In early July, Agri-EC president Ernest Pringle said they were dismayed at a statement by Kgalema Mothlanthe in June, in which South Africa’s Deputy President said the exploration for shale gas should be accelerated.
“To talk about accelerating a process without addressing any of the concerns spelt out in our document titled Prerequisites for Hydraulic Fracturing in the Eastern Cape is highly irresponsible. Any attempt to do so will be met with court action,” warned Pringle.
The document was sent to various stakeholders, including Government, in mid-January 2013.
The first condition is that before any hydraulic fracturing is done (whether for exploration or shale gas production), a Strategic Environmental Assessment should be carried out.
An SEA is a detailed, broad-based study that can shed light on the sustainability and long-term impacts of an industrial activity or policy.
The Agri-EC document goes on to specify that the study should involve “all leading national and international experts in the field of geo-hydrology, into the nature of this drilling process and its potential impacts on the environment. This investigation should include a scientific study into the sub-surface water structures, (including the interaction between shallow fresh water aquifers, deep aquifers and ancient aquifers) with a view to establishing whether the exploitation of shale gas utilising this method can be safely employed and, if so, to regulate that process properly.”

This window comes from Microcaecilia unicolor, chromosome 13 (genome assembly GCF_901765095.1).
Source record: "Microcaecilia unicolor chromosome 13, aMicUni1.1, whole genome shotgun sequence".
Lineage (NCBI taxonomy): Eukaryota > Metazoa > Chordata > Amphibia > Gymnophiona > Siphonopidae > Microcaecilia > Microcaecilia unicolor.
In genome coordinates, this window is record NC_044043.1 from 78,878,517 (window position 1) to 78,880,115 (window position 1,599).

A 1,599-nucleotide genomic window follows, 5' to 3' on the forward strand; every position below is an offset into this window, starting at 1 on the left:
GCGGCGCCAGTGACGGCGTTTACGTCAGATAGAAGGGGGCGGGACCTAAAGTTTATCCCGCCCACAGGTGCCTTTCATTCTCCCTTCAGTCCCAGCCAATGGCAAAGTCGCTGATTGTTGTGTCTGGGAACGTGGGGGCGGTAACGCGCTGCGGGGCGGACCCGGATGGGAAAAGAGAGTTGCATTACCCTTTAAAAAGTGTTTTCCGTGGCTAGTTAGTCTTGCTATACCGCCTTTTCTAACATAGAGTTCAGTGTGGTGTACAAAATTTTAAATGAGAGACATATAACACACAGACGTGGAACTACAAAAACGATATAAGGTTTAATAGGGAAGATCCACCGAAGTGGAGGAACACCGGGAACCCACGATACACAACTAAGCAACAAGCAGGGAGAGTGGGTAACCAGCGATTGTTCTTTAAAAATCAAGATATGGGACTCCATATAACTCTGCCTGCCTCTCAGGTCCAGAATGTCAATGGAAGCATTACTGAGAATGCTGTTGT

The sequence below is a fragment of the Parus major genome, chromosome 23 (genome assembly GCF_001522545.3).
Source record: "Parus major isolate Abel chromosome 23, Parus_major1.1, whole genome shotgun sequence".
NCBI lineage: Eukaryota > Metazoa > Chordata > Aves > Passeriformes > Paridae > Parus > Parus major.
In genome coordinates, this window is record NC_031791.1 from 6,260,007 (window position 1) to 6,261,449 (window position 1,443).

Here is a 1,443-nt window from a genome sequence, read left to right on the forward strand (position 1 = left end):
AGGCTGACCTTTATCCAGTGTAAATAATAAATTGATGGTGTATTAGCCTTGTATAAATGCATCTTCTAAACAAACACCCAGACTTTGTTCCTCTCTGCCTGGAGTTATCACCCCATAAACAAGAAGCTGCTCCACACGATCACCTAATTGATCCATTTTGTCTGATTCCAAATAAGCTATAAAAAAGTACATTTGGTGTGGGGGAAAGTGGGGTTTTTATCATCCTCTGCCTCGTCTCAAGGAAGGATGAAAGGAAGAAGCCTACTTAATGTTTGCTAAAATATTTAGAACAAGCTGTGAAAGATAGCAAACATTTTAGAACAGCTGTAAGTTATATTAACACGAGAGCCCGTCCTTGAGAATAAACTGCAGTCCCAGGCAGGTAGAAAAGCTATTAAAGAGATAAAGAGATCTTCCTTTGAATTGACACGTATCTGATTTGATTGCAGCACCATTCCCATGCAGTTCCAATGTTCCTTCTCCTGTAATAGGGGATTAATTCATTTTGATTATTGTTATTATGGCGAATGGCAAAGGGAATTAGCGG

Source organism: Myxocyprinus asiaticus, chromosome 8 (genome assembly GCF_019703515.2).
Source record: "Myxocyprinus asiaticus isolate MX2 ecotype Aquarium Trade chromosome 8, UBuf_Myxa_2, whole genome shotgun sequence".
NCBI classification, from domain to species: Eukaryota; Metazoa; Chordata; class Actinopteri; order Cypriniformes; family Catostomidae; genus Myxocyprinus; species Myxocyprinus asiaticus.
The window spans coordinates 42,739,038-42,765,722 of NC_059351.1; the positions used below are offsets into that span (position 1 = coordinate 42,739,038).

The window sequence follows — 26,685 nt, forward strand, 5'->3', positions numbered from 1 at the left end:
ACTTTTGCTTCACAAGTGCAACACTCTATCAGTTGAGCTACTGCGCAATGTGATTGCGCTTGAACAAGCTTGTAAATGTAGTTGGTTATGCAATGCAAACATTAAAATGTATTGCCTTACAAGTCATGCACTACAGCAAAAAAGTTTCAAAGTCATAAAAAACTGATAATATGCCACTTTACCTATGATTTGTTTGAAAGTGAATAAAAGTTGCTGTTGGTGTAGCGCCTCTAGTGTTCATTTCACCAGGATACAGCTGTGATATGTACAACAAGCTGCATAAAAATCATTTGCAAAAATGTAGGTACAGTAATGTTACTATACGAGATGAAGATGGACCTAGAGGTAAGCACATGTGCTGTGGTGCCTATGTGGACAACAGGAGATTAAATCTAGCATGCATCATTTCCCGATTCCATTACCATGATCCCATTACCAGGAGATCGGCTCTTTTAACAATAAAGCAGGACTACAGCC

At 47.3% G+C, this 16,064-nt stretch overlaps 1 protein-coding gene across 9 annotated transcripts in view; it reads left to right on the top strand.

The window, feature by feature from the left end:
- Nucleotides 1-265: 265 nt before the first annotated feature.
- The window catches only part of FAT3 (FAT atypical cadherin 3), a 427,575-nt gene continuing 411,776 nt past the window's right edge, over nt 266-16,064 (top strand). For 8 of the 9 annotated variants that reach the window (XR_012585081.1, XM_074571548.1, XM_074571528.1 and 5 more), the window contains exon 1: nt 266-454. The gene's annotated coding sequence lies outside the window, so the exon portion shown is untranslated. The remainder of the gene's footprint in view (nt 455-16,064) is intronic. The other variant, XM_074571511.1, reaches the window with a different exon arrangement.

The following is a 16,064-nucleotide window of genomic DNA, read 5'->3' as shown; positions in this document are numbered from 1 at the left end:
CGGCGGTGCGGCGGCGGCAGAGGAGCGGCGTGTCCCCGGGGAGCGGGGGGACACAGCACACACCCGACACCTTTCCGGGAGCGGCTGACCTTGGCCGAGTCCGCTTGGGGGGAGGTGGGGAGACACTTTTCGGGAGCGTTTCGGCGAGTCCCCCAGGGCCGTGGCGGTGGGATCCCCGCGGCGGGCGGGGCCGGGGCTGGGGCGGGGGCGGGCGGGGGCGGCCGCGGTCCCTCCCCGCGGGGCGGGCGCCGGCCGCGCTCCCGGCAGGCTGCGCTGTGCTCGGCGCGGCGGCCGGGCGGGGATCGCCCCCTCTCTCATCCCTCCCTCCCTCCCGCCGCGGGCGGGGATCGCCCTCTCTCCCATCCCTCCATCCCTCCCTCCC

The document calls for guarantees from Government and the gas companies that they disclose all fracking chemicals and their hazard status upfront, that laws be passed to regulate and prevent damage to groundwater systems, that wastewater be stored and properly disposed of, that the applicant companies be liable for any road damage caused by trucks.
Government lifted the moratorium on shale gas exploration in September 2012, but specifically forbade hydraulic fracturing as part of exploration. Regulations on fracking are being drawn up, but until they are finalised, the applicants (Royal Dutch Shell, Falcon Oil and Gas, and Challenger Energy) are unlikely to receive their exploration licences.
Treasure the Karoo Action Group has also hinted at court action, especially since Government has indicated it will “alter legislation to centralise and fast-track environmental impact assessments under the Department of Mineral Resources. This is such a blatant conflict of interests that it defies belief,” said Jonathan Deal, founder and CEO of TKAG.
Deal has pointed out that shale gas extraction is a complex and broad subject.
“Many unknowns, uncertainties and significant public concerns point to a need for robust research before reaching a conclusion in favour of shale gas. If this goes down to the wire, it will ultimately end up in Constitutional Court.”